Background: Akt, also referred to as PKB or Rac, plays a critical role in controlling survival and apoptosis (1-3). This protein kinase is activated by insulin and various growth and survival factors to function in a wortmannin-sensitive pathway involving PI3 kinase (2,3). Akt is activated by phospholipid binding and activation loop phosphorylation at Thr308 by PDK1 (4) and by phosphorylation within the carboxy terminus at Ser473. The previously elusive PDK2 responsible for phosphorylation of Akt at Ser473 has been identified as mammalian target of rapamycin (mTOR) in a rapamycin-insensitive complex with rictor and Sin1 (5,6). Akt promotes cell survival by inhibiting apoptosis through phosphorylation and inactivation of several targets, including Bad (7), forkhead transcription factors (8), c-Raf (9), and caspase-9. PTEN phosphatase is a major negative regulator of the PI3 kinase/Akt signaling pathway (10). LY294002 is a specific PI3 kinase inhibitor (11). Another essential Akt function is the regulation of glycogen synthesis through phosphorylation and inactivation of GSK-3α and β (12,13). Akt may also play a role in insulin stimulation of glucose transport (12). In addition to its role in survival and glycogen synthesis, Akt is involved in cell cycle regulation by preventing GSK-3β-mediated phosphorylation and degradation of cyclin D1 (14) and by negatively regulating the cyclin dependent kinase inhibitors p27 Kip1 (15) and p21 Waf1/Cip1 (16). Akt also plays a critical role in cell growth by directly phosphorylating mTOR in a rapamycin-sensitive complex containing raptor (17). More importantly, Akt phosphorylates and inactivates tuberin (TSC2), an inhibitor of mTOR within the mTOR-raptor complex (18,19).

PhosphoPlus® Duets from Cell Signaling Technology (CST) provide a means to assess protein activation status. Each Duet contains an activation-state and total protein antibody to your target of interest. These antibodies have been selected from CST's product offering based upon superior performance in specified applications.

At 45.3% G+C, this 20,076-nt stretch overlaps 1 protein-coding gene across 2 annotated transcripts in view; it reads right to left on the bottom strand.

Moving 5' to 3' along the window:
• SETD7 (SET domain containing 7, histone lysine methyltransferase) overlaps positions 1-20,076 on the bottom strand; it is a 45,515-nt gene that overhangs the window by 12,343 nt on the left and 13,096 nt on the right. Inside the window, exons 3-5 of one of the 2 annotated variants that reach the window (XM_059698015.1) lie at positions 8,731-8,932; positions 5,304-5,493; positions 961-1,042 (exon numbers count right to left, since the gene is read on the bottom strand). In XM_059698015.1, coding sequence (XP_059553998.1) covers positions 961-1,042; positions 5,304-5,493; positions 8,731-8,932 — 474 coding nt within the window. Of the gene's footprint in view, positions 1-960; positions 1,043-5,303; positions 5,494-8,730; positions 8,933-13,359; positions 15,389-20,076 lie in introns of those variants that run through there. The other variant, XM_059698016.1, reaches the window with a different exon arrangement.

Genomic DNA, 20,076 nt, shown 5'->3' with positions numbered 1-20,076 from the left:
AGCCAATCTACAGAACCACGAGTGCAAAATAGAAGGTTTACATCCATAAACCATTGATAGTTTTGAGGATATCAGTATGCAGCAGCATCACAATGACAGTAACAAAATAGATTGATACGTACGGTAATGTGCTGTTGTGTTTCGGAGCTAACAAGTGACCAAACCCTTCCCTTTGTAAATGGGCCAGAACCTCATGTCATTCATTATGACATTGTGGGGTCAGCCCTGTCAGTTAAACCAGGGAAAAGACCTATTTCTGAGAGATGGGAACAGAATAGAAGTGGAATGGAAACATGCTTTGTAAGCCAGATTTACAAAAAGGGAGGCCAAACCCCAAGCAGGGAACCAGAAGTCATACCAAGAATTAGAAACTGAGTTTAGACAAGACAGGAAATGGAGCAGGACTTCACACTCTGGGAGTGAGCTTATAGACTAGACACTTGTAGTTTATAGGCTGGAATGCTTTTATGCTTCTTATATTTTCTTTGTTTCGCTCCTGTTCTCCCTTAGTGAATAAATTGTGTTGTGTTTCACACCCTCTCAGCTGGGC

Background: Glycogen synthase kinase-3 (GSK-3) was initially identified as an enzyme that regulates glycogen synthesis in response to insulin (1). GSK-3 is a ubiquitously expressed serine/threonine protein kinase that phosphorylates and inactivates glycogen synthase. GSK-3 is a critical downstream element of the PI3K/Akt cell survival pathway whose activity can be inhibited by Akt-mediated phosphorylation at Ser21 of GSK-3α and Ser9 of GSK-3β (2,3). GSK-3 has been implicated in the regulation of cell fate in Dictyostelium and is a component of the Wnt signaling pathway required for Drosophila, Xenopus, and mammalian development (4). GSK-3 has been shown to regulate cyclin D1 proteolysis and subcellular localization (5).

PhosphoPlus® Duets from Cell Signaling Technology (CST) provide a means to assess protein activation status. Each Duet contains an activation-state and total protein antibody to your target of interest. These antibodies have been selected from CST's product offering based upon superior performance in specified applications.

Background: The mammalian target of rapamycin (mTOR, FRAP, RAFT) is a Ser/Thr protein kinase (1-3) that functions as an ATP and amino acid sensor to balance nutrient availability and cell growth (4,5). When sufficient nutrients are available, mTOR responds to a phosphatidic acid-mediated signal to transmit a positive signal to p70 S6 kinase and participate in the inactivation of the eIF4E inhibitor, 4E-BP1 (6). These events result in the translation of specific mRNA subpopulations. mTOR is phosphorylated at Ser2448 via the PI3 kinase/Akt signaling pathway and autophosphorylated at Ser2481 (7,8). mTOR plays a key role in cell growth and homeostasis and may be abnormally regulated in tumors. For these reasons, mTOR is currently under investigation as a potential target for anti-cancer therapy (9).